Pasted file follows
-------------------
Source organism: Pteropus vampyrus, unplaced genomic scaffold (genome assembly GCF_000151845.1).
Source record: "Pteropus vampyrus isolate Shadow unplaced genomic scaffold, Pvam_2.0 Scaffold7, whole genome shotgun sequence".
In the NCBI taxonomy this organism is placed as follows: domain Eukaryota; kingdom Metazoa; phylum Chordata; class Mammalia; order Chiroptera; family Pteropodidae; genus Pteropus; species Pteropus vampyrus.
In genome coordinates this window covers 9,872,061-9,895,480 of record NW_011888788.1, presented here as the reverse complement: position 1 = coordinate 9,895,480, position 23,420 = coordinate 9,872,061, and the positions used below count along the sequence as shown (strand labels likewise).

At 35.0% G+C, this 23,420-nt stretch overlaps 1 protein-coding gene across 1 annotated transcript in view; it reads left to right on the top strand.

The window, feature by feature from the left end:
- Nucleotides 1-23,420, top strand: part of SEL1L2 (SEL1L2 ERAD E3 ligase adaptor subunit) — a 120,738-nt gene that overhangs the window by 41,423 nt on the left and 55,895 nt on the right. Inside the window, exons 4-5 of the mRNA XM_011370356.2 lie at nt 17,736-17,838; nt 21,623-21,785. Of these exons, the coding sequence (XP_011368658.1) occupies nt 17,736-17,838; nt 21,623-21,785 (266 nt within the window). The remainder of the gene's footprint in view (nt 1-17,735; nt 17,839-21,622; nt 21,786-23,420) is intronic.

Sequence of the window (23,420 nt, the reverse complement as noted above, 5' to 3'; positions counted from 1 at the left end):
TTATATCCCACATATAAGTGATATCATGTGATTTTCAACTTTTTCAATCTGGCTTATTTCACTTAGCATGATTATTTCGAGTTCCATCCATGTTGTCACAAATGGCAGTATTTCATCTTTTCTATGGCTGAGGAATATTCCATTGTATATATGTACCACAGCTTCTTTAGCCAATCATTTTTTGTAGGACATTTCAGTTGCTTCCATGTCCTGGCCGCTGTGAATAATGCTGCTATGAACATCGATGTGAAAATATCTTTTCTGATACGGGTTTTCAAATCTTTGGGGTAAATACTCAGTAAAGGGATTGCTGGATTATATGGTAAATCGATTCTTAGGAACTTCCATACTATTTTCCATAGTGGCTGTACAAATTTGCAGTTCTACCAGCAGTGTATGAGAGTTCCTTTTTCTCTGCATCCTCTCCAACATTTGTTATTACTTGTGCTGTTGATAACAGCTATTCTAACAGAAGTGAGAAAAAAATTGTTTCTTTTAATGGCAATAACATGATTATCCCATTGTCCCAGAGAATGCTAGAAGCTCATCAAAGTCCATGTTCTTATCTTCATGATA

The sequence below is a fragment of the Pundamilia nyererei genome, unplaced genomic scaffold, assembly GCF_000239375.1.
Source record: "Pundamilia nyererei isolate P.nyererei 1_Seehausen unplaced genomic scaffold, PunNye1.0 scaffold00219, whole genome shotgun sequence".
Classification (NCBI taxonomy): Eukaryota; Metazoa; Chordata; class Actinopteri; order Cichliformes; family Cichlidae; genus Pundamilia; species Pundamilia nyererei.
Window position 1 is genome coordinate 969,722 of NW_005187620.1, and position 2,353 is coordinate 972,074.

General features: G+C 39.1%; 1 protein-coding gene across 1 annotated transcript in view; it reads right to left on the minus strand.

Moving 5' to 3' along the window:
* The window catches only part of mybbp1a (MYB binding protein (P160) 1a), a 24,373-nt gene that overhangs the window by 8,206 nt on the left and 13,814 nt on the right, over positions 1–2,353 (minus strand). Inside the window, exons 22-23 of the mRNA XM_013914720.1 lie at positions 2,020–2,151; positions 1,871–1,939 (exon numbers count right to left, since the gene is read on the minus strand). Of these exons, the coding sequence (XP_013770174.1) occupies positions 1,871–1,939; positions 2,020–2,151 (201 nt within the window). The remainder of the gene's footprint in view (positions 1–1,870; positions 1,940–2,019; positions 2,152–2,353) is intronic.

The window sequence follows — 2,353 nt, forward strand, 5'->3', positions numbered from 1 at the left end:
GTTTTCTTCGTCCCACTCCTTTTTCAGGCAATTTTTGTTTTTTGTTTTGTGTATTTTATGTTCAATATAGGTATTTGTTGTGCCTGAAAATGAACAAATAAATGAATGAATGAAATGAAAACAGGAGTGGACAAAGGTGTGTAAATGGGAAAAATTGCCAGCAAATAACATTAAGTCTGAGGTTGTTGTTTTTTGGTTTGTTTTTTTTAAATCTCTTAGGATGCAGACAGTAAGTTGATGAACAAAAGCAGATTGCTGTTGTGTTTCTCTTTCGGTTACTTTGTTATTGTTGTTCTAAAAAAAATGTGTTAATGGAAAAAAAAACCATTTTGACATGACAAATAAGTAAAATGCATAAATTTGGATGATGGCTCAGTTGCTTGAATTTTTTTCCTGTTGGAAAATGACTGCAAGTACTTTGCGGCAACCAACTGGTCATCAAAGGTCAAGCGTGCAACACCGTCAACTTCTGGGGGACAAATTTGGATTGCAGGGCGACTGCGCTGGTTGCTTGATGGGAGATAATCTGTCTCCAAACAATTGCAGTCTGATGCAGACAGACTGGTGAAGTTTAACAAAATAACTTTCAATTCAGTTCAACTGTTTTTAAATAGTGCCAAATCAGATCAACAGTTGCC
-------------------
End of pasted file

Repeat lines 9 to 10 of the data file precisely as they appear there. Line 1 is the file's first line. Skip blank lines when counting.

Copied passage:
TTATATCCCACATATAAGTGATATCATGTGATTTTCAACTTTTTCAATCTGGCTTATTTCACTTAGCATGATTATTTCGAGTTCCATCCATGTTGTCACAAATGGCAGTATTTCATCTTTTCTATGGCTGAGGAATATTCCATTGTATATATGTACCACAGCTTCTTTAGCCAATCATTTTTTGTAGGACATTTCAGTTGCTTCCATGTCCTGGCCGCTGTGAATAATGCTGCTATGAACATCGATGTGAAAATATCTTTTCTGATACGGGTTTTCAAATCTTTGGGGTAAATACTCAGTAAAGGGATTGCTGGATTATATGGTAAATCGATTCTTAGGAACTTCCATACTATTTTCCATAGTGGCTGTACAAATTTGCAGTTCTACCAGCAGTGTATGAGAGTTCCTTTTTCTCTGCATCCTCTCCAACATTTGTTATTACTTGTGCTGTTGATAACAGCTATTCTAACAGAAGTGAGAAAAAAATTGTTTCTTTTAATGGCAATAACATGATTATCCCATTGTCCCAGAGAATGCTAGAAGCTCATCAAAGTCCATGTTCTTATCTTCATGATA

The sequence below is a fragment of the Pundamilia nyererei genome, unplaced genomic scaffold, assembly GCF_000239375.1.